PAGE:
Across the Prairies, benchmark home prices remained below year-ago levels in Calgary (-2.6%), Edmonton (-2.6%), Regina (-4.7%) and Saskatoon (-1.9%).
Home prices rose by 6.9% y/y in Ottawa (led by a 7.9% increase in two-storey single-family home prices), by 6.1% in Greater Montreal (driven by a 7% increase in townhouse/row unit prices) and by 3.4% in Greater Moncton (led by a 10.3% increase in apartment unit prices).
Housing markets continue to adjust to regulatory and government tightening as well as to higher mortgage rates. The speculative frenzy has cooled, and multiple bidding situations are no longer commonplace in Toronto and surrounding areas. The housing markets in the GGH appear to have bottomed, and supply constraints may well stem the decline in home prices in coming months. The slowdown in housing markets in the Lower Mainland of B.C. accelerated last month as the sector continues to reverberate from provincial actions to dampen activity, as well as the broader regulatory changes and higher interest rates.
The cost of owning a home in Canada is at its highest level in 28 years and likely to get only more expensive as interest rates continue to rise (see chart below). Homeownership costs, including a mortgage, property taxes and utilities, took up 54% of a typical household’s pre-tax income in the second quarter, according to the Royal Bank, compared to 43% three years ago.
While rising prices was the culprit behind the loss of affordability between 2015 and 2017, mortgage-rate increases accounted for the entire rise in carrying costs over the past year. The country’s central bank has hiked interest rates four times since July 2017 which has filtered through to higher borrowing costs for homeowners.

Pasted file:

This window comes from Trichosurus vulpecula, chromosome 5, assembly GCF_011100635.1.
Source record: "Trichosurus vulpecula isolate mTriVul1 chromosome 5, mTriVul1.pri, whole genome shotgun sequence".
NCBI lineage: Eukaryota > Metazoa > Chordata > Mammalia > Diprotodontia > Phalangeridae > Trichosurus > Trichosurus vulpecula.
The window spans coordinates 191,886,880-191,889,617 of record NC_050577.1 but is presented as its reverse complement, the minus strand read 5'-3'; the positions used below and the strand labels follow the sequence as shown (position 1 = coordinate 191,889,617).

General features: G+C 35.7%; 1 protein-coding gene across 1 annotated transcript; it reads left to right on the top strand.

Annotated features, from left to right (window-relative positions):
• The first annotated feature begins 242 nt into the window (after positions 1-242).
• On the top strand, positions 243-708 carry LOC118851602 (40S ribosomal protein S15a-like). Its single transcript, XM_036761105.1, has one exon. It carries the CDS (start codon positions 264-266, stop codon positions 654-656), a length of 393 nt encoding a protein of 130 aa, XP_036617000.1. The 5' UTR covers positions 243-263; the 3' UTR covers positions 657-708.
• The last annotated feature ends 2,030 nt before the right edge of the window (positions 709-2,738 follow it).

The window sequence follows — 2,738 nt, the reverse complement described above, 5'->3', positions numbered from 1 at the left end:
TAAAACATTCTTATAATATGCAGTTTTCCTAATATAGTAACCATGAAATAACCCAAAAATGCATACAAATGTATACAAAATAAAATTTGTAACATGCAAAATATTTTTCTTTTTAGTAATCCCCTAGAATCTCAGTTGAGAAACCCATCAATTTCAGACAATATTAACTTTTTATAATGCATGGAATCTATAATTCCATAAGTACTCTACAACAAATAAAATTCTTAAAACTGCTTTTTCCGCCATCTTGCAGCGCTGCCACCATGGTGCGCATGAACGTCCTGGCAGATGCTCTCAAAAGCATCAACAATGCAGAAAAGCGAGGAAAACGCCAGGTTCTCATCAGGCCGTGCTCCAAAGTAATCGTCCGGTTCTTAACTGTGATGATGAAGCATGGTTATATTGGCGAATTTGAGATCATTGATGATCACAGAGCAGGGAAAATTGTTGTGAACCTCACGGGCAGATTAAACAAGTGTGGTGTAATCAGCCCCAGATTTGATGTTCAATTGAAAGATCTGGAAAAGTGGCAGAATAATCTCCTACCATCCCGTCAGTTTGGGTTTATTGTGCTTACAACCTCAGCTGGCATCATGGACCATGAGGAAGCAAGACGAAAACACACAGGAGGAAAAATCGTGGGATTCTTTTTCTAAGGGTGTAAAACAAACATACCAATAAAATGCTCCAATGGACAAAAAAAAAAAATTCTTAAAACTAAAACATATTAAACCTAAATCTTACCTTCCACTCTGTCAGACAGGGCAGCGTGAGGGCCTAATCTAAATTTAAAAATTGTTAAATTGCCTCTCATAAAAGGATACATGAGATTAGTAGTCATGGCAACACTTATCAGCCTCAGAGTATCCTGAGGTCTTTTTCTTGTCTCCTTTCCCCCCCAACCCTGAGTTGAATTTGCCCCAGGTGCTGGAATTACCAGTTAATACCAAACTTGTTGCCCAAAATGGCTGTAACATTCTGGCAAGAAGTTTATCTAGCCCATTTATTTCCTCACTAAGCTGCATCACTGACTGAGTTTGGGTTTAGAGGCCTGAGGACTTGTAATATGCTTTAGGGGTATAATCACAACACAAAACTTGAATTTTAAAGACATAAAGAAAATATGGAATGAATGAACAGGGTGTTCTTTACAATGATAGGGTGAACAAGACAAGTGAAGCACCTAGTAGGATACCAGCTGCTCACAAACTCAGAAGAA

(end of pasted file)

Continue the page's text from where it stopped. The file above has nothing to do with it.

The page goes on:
I expect the Bank of Canada to proceed with further rate hikes taking the overnight rate up from 1.5% to 2.25% in the first half of 2019. This will keep upward pressure on mortgage rates and increase the cost of homeownership even more across Canada.
Higher housing costs cannot be blamed on speculators. Recent analysis by Bloomberg using Teranet Inc.’s land and housing registry shows that condo flipping was never pervasive in the Vancouver and Toronto housing booms and that condo-flipping has diminished since late 2016. This suggests that stricter measures to curb speculators will not make those cities more affordable.
Rents Rising in GTA
Recent data have also shown that Toronto’s rental market continues to tighten as demand for housing in the city soars from millennials, down-sizing baby boomers and an influx of new tech and financial-services workers. High home prices, rising mortgage rates and new government regulations have priced out many buyers, pushing them into the rental market.
Rents in the GTA have risen sharply over the past two years as vacancy rates decline. More upward momentum in purpose-built rental construction is required to meet overall demand.
The total inventory of purpose-built rentals coming under construction rose to 11,172 units, according to Urbanation, a real estate consulting firm that specializes in the condo market. That’s the highest level in more than 30 years and 56% more than last year. Just 60 such buildings have been completed since 2005.
At the same time, construction starts of rental buildings slowed to 826 units in the third quarter, dropping from a recent high of 2,635 starts in the second quarter. The Ontario government’s broadening of rent controls to all newly constructed units is a deterrent to the volume of new supply necessary to meet the city’s rental housing demand.